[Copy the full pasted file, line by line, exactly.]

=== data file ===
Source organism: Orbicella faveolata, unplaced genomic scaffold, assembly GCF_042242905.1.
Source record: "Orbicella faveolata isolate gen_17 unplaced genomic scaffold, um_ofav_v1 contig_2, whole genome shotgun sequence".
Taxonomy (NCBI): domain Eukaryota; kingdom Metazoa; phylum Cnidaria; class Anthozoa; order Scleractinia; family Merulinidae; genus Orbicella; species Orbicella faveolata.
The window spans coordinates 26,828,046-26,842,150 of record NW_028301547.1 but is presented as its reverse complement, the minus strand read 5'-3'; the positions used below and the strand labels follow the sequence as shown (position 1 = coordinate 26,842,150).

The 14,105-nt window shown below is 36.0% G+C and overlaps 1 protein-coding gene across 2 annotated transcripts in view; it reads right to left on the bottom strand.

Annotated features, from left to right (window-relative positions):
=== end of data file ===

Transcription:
Source organism: Orbicella faveolata, unplaced genomic scaffold, assembly GCF_042242905.1.
Source record: "Orbicella faveolata isolate gen_17 unplaced genomic scaffold, um_ofav_v1 contig_2, whole genome shotgun sequence".
Taxonomy (NCBI): domain Eukaryota; kingdom Metazoa; phylum Cnidaria; class Anthozoa; order Scleractinia; family Merulinidae; genus Orbicella; species Orbicella faveolata.
The window spans coordinates 26,828,046-26,842,150 of record NW_028301547.1 but is presented as its reverse complement, the minus strand read 5'-3'; the positions used below and the strand labels follow the sequence as shown (position 1 = coordinate 26,842,150).

The 14,105-nt window shown below is 36.0% G+C and overlaps 1 protein-coding gene across 2 annotated transcripts in view; it reads right to left on the bottom strand.

Annotated features, from left to right (window-relative positions):